NCAA Says It Is Ready to Address the APR Shortcomings at HBCUs

NCAA Says It Is Ready to Address the APR Shortcomings at HBCUs

The NCAA finally seems ready to address the glaring deficiencies Historically Black College athletic departments face when it comes to the dreaded Academic Progress Rate.

Published May 25, 2011

After understanding for a while now the metrics aren’t exactly apples to apples, the NCAA finally seems ready to address the glaring deficiencies Historically Black College athletic departments face when it comes to the dreaded Academic Progress Rate.

 

The Academic Progress Rate, more commonly known as the APR in college athletics, measures graduation rates and forces colleges to have their student-athletes degree-tracked and graduating or face the loss of athletic scholarships.

 

You can see the problem when 33 of 103 schools penalized for the 2009-2010 APR year were HBCUs, according to a report on the NCAA website. That percentage is way too high when you consider the relative small number of Black colleges in the Division I pool.

 

The reason for the shortcoming is rather simple. It comes down to resources and HBCUs do not have near the resources that the majority of the predominantly white institutions have. Those schools have academic advisors, professional tutors and other infrastructure in place to ensure the success while that support system does not exist on HBCU campuses due to lack of finances.

 

Those same money issues also place more stress on student athletes at HBCUs because they are sometimes forced to participate in fundraisers to support their respective sports and often the football and basketball teams are forced to travel across country for ridiculous money games to help balance the budget in their athletic departments.

 

Prairie View A&M president George Wright has seen the difference, having worked on both sides. He spent time teaching at Texas and Duke before taking over at PV eight years ago.

 

He got to see firsthand the resources available to say a Vince Young at Texas versus the support system available to the student athletes on his campus.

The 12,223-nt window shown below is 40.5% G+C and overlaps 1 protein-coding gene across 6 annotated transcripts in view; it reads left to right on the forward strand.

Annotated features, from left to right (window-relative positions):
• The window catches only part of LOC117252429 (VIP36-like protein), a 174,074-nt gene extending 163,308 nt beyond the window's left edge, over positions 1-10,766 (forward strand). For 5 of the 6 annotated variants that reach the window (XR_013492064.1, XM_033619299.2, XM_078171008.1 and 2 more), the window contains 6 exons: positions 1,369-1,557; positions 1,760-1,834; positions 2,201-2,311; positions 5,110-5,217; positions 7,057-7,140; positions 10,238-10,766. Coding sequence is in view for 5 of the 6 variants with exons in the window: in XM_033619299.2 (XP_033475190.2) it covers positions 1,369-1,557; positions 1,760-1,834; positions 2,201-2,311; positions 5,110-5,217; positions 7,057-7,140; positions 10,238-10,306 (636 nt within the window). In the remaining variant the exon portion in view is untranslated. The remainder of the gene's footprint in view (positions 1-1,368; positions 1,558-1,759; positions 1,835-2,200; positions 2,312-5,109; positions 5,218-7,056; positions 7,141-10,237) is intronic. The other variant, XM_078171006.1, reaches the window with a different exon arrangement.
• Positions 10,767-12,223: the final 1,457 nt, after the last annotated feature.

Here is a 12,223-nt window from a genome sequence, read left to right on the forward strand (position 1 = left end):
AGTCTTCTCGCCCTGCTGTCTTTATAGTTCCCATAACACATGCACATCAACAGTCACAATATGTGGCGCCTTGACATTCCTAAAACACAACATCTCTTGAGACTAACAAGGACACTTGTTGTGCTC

Some white universities have professionals who attend classes with the student athletes, take notes for them and in some extreme cases administer verbal exams to that athlete. There is no such infrastructure in place at most HBCUs.

 

“We’re talking about resources. Prairie View can’t do that,” Wright said. “I have often speculated about Vince Young, who went to Texas from an inner-city Houston high school. If a kid with the same academic profile as Vince Young went to Prairie View while Vince Young goes to Texas, Vince Young would do better over time because of the resources they can provide.

 

“Every administrator here at Prairie View has two jobs. That’s part of the problem. Yet, if you look at our graduation rates, our athletes graduate at a higher rate than our other students do. But we often come out of this with a lower APR. We come across as seeming to not do so well with our athletes in the academic sphere.”

 

The NCAA says it is ready to look into the problem and perhaps leveling the playing field. Exactly what that means and how it will go about making the judging of the APR more fair remains to be seen.

 

Contact Terrance Harris at terrancefharris@gmail.com or follow him on Twitter @Terranceharris

 

Written by Terrance Harris

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